Sarospotok, although small in population, is quite a prestigious place. It is known as a ‘Kalturstadt,’ for the many colleges and centers of education there. In fact, it possessed the only English boarding school in the region with house masters from England, and sons of the titled nobility as pupils.

Our family owns a wholesale and retail grocery store in Sarospotok. The store also has a hardware department, and meets the post-office requirements. We sell things having to do with the vineyards, like straw to bind the vines, spray for the grapes, and also drinks in barrels. The store was established by my great-grandfather. From my grandfather, it was passed down to my father, Gershon Eliezer Schattin. He is an excellent businessman, but we all think he is a little over-conscientious. For example, he opens the shop at 5:30 in the morning, and, as he acts as his own accountant, he is busy until late at night with his books. Our shop, so it is said, was the very first to open in our town -- and it is still in business. Father has a decidedly different way of doing business. He tells his employees to give overweight rather than underweight. He never buys shoddy goods, and is always prepared to pay a little extra for quality. It’s funny, but he always knows what to buy, what will sell. All the other shopkeepers in town come to him to ask if he happens to have bought such and such an item. If he has, they take it for a sign, and then they go and buy it too. Well, that’s my father.

Now to my mother, for I must introduce her, too. Mother comes from a bigger town, where they had a beautiful house with all the modern conveniences and labor-saving devices.She spent part of her youth in Hamburg and Vienna. She is intelligent, educated and talented. Sometimes, I catch a certain sadness in her eyes. Is it only my imagination? I feel she is not truly fulfilled in the ‘small-town’ life and longs to return to the more sophisticated city life which she has known. Of course, I have never questioned her about this directly. It is just a feeling I get sometimes, but there again, I could be wrong. She is my ‘best’ friend, and I have absolutely no secrets from her. Everyone in Sarospotok, even the gentile neighbors, nod sagely at me as I pass and say, “Oh, we know your mother. She is a true lady.”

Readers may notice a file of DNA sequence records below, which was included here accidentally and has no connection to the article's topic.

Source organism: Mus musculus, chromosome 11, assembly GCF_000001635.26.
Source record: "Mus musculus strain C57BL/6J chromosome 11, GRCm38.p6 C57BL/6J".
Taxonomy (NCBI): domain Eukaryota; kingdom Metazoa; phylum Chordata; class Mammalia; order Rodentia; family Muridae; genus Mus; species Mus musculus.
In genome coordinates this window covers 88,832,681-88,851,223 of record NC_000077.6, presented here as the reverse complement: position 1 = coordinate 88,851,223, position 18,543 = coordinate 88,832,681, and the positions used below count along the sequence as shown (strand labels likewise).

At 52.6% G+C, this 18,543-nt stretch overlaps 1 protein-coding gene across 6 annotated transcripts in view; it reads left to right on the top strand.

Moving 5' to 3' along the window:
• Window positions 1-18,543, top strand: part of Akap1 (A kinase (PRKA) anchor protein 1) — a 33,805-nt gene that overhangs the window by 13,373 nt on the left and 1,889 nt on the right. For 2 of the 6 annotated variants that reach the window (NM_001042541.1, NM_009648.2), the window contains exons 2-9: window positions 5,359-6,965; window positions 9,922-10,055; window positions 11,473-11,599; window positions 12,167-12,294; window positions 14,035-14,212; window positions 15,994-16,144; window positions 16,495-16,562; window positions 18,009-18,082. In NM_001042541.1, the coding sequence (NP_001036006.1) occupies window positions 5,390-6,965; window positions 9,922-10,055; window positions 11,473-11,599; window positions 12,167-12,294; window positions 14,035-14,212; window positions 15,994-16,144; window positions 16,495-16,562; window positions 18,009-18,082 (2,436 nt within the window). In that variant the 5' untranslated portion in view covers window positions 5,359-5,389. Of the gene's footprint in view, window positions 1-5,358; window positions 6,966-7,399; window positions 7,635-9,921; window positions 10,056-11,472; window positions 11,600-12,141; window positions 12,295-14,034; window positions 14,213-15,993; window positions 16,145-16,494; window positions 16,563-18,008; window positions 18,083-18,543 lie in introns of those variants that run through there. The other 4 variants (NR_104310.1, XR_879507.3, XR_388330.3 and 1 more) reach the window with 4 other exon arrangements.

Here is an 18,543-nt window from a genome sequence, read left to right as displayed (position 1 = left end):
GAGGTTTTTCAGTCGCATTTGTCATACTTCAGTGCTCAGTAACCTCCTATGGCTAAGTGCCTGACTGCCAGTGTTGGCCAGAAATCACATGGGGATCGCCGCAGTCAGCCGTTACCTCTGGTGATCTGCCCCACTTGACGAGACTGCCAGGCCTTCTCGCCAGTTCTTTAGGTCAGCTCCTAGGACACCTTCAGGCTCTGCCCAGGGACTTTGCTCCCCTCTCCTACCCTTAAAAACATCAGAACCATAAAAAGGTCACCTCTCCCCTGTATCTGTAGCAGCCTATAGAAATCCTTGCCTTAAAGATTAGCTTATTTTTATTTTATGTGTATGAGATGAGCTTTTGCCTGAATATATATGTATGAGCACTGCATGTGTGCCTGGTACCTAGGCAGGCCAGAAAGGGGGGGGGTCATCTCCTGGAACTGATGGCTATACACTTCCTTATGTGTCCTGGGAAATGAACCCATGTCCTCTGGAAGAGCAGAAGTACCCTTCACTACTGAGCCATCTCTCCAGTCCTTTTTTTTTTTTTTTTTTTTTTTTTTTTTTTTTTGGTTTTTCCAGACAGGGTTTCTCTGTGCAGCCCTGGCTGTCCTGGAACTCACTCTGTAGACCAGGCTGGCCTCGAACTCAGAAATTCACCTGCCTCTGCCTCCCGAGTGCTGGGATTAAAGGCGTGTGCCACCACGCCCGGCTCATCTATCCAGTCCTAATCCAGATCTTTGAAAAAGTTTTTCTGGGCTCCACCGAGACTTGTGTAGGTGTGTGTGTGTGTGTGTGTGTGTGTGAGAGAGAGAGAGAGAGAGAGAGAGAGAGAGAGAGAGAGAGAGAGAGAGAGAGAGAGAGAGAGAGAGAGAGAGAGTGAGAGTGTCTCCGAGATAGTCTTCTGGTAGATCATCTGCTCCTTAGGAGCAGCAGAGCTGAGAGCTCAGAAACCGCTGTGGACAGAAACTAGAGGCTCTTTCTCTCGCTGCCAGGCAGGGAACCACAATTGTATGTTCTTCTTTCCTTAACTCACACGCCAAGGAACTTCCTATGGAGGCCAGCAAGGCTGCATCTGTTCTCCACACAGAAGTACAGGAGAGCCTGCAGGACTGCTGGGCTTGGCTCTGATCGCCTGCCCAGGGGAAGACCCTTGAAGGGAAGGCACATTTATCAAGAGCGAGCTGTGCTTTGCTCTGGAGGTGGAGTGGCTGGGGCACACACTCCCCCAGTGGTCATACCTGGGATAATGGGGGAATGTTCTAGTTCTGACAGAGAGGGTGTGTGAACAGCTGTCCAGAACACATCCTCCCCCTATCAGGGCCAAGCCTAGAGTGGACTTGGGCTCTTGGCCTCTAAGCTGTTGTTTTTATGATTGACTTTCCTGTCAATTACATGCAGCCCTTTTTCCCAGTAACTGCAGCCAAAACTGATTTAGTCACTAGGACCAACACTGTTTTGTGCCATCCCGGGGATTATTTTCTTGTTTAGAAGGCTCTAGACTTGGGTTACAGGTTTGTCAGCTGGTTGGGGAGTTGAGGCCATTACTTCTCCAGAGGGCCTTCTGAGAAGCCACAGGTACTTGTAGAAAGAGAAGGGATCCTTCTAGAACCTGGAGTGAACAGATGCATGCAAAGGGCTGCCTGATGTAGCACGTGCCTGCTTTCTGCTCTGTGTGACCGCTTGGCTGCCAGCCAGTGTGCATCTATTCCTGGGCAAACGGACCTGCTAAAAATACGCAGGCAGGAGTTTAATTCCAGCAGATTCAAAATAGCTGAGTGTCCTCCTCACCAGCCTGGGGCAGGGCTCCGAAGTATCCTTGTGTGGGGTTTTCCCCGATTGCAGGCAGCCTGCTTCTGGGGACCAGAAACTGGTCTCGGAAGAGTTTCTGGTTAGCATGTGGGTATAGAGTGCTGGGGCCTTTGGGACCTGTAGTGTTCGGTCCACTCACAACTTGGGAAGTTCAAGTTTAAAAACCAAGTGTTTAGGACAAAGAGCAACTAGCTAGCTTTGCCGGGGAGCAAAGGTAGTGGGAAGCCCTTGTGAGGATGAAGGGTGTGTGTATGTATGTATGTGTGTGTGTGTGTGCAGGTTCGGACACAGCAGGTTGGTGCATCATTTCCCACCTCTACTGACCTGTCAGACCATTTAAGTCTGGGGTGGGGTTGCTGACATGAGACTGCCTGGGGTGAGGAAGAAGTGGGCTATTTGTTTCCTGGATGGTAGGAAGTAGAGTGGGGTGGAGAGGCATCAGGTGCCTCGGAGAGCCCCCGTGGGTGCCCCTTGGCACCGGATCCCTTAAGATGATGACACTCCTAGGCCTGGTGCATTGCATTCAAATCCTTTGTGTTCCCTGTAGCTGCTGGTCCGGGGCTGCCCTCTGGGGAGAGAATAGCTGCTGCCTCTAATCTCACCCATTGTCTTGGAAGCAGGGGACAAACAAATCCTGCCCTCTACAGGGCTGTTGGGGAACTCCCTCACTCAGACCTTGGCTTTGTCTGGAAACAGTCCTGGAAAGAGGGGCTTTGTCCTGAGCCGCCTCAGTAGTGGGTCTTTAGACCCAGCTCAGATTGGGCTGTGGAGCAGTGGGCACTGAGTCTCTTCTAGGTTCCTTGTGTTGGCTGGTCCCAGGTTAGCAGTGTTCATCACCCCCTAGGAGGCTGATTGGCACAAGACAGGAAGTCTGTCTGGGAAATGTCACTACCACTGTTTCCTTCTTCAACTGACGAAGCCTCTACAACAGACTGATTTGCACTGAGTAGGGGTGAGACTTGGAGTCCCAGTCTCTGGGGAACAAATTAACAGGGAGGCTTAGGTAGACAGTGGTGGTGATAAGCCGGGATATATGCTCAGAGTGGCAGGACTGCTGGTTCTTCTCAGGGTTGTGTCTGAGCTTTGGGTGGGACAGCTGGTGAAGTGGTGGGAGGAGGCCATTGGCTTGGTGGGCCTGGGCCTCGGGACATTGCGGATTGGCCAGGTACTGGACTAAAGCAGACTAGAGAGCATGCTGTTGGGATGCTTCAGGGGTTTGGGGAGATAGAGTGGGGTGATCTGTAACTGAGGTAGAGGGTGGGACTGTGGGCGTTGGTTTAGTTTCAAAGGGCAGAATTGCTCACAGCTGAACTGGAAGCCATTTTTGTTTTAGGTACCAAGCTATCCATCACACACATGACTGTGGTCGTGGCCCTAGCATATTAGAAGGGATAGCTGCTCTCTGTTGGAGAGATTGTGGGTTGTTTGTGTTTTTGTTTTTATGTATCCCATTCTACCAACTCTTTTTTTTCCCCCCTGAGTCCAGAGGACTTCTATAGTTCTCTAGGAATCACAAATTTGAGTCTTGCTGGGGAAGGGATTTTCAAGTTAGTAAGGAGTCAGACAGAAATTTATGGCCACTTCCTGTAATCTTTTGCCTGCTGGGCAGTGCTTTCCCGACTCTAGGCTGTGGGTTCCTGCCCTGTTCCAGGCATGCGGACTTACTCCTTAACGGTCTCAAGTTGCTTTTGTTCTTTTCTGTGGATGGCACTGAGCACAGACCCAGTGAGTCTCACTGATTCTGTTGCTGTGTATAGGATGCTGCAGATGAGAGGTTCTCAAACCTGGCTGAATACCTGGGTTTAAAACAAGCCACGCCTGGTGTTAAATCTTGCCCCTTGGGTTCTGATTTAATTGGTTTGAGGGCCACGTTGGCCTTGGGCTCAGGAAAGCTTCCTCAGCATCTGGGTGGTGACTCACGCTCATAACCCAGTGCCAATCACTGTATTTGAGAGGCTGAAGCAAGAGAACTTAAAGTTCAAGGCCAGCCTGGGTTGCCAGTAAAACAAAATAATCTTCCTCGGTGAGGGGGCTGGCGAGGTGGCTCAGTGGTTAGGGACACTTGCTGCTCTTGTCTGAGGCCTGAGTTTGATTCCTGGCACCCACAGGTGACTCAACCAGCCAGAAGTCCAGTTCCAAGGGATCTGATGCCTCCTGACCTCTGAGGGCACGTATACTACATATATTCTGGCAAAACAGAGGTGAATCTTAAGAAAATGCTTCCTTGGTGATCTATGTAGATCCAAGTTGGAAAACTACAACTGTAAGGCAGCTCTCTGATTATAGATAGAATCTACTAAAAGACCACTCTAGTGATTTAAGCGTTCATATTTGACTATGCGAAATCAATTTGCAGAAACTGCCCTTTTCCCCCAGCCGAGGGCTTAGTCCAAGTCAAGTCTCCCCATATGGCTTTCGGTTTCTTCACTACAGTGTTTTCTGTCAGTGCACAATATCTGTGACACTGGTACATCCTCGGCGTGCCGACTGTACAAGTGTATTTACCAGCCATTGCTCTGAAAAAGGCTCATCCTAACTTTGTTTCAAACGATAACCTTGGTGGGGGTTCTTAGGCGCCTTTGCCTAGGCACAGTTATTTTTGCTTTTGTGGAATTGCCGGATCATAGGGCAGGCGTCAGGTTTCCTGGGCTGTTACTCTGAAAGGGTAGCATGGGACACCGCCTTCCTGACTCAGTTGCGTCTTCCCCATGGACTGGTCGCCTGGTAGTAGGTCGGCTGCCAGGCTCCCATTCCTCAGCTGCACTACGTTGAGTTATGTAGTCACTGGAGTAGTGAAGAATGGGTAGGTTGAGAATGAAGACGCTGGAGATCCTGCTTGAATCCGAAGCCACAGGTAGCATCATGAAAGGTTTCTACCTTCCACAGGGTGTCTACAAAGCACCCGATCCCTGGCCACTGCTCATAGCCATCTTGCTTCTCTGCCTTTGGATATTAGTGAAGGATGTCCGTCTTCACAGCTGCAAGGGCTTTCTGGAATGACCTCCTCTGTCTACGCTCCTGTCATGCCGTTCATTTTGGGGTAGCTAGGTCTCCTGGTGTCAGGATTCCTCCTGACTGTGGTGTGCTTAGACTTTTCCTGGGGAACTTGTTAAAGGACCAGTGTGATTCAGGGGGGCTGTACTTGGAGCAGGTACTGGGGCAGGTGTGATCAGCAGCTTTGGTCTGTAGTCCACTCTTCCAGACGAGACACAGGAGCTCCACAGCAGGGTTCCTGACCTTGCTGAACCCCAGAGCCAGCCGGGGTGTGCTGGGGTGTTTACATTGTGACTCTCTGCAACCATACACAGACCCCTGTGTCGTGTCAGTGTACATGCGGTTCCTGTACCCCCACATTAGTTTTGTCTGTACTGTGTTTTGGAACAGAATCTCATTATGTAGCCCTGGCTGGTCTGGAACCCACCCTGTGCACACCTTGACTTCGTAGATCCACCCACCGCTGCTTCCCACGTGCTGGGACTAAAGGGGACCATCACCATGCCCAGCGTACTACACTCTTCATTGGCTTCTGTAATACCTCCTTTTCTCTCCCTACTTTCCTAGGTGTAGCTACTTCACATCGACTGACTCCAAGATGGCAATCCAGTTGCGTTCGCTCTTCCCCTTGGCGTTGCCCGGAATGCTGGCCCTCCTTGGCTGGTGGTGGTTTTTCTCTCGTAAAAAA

Our house is quite a large building, situated at the corner of two intersecting streets. We have five rooms and a kitchen (which is attached to the shop, on the other side of the yard). Then there are three more rooms, which are for the use of my grandparents. Besides these eight rooms we have eight storerooms for goods for the shop. In the storerooms we keep barrels full of drinks, and sackfuls of dry goods such as flour and sugar, which are sold wholesale.